Anyway, I took Shorty with me today. The tech finally comes out to get Loco and take him back to take his blood. We wait and sit and sit and wait and the doctor comes walking out carrying Loco back to us in his crate. The doctor says, "I re-checked Loco and he has a ruptured ear drum." I almost fell on the freakin floor. I said, What? She said, "He was not only holding his head down today, but down and to the right, so I checked his ear and his ear drum has ruptured. We're mixing up some steroids for you to take home to give to him." And with that, she turns and walks back into the back.

It takes a few minutes for reality to sink in. We spent $400 in here Saturday to save Loco's life. He was seconds away from kidney failure - or that's basically what Loco's vet told us. Now you're telling me that he really had a busted ear drum and he's not going to die a slow, painful death from kidney failure?

I go up to the front desk clerk and say, I'm not really one to complain, but I have to complain on this deal. She promptly shuts me up and tells me she'll ask the vet to speak to me. In the meantime, while I'm waiting on the vet, the tech comes back out to where I'm sitting and says, "We need to get more blood from Loco." I said, "What? You have to stick him again to do tests for the busted ear drum?" She looked at me like I was insane and says, "I didn't know he had a ruptured ear drum. We have to draw more blood because the machine messed up and the blood didn't spin down right."

To make this long story as short as I possibly can, the vet said she checked Loco's ears Saturday and his ear drum was not ruptured then. His kidneys are improving. Then they charged me $50 when there was supposed to be no charge. They took $20 off that because I griped a little. Whatever. My only question is this: If Loco's ear drum busted after we left the vet, was it not the size of a freakin watermelon when the vet looked at it Saturday? It had to have been huge. If that's the case, I would have been charged $45 for an office visit and $8 for steroids, not $400 for a urinalysis, blood work, three different kinds of meds.

Why does this kind of shit always happen to me? Oh, well...live and learn, live and learn.

(If I didn't spell something right in this novel I just wrote, then sorry, but spell check has not work for weeks now on Blogger.)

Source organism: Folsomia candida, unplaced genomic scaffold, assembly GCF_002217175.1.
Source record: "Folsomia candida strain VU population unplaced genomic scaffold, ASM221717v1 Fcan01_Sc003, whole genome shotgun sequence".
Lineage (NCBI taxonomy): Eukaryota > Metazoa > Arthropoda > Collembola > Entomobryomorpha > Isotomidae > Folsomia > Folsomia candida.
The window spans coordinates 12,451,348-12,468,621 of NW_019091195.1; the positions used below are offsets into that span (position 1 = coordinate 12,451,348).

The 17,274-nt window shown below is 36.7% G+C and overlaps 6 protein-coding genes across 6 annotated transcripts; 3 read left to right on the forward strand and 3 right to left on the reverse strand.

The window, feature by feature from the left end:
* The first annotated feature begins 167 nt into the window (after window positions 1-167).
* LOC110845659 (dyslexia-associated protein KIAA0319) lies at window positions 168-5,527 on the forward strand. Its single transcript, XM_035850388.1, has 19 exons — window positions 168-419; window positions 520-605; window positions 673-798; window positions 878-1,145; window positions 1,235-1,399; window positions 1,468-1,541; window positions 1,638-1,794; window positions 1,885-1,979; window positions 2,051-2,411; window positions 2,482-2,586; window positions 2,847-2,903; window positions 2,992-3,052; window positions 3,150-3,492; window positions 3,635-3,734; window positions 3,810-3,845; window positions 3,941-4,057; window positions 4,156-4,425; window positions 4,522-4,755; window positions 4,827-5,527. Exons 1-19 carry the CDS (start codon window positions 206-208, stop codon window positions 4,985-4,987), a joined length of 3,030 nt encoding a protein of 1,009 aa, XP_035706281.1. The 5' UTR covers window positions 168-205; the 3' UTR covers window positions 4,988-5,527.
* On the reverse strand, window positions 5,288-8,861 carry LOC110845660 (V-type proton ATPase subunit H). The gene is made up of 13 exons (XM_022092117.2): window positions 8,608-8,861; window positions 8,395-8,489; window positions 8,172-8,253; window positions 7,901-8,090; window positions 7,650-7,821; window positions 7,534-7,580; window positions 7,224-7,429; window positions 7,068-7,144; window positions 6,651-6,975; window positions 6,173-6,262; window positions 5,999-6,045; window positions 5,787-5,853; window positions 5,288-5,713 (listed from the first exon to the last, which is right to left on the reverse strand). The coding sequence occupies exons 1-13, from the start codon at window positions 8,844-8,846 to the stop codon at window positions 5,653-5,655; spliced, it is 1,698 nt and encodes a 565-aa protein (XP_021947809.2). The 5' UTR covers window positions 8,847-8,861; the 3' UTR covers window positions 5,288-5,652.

Number One Reason To Buy A Wii

video

Mini-Me Personalized Doll


All you do is upload a photo and pay $73 thru PayPal and in less than 2 weeks you get your Mini-Me doll that looks just like you. Only, it’s about 6 inches tall.




The Thirst Mutilator

This reminds me of Papa Rooster and his Rooster Boosters from Q-T. And if he can't get his Rooster Booster, he settles for a Rock Star. That crap stinks to me - just smells weird.



Via

Butt Implants Gone Wrong


http://view.break.com/409510 - Watch more free videos

Don't Be A Weekend Parent

After Nearly 55 Years Of Marriage...

After nearly 55 years of marriage, a couple were lying in bed one evening, when the wife felt her husband begin to fondle her in ways he hadn't in quite some time.

It almost tickled as his fingers started at her neck, and then began moving down past the small of her back. He then caressed her shoulders and neck, slowly worked his hand down over her breasts, stopping just over her lower stomach.

He then proceeded to place his hand on her left inner arm, caressed past the side of her breast again, working down her side, passed gently over her buttock and down her leg to her calf.

Then, he proceeded up her inner thigh, stopping just at the uppermost portion of her leg. He continued in the same manner on her right side, then suddenly stopped, rolled over and became silent.

As she had become quite aroused by this caressing, she asked in a loving voice, "Honey, that was wonderful. Why did you stop?" "I found the remote," he mumbled.


Thanks, Mom

Houston Mom Starts Online Toy Rental Service

My sister emailed me this story. It is such a great idea!

By LIZ AUSTIN PETERSON, Associated Press Writer
Sun Feb 10, 3:09 PM ET

HOUSTON - After scouring the Internet to fill her house with only the best toys for her infant twin sons, Lori Pope hated to watch the clutter build as the boys lost interest.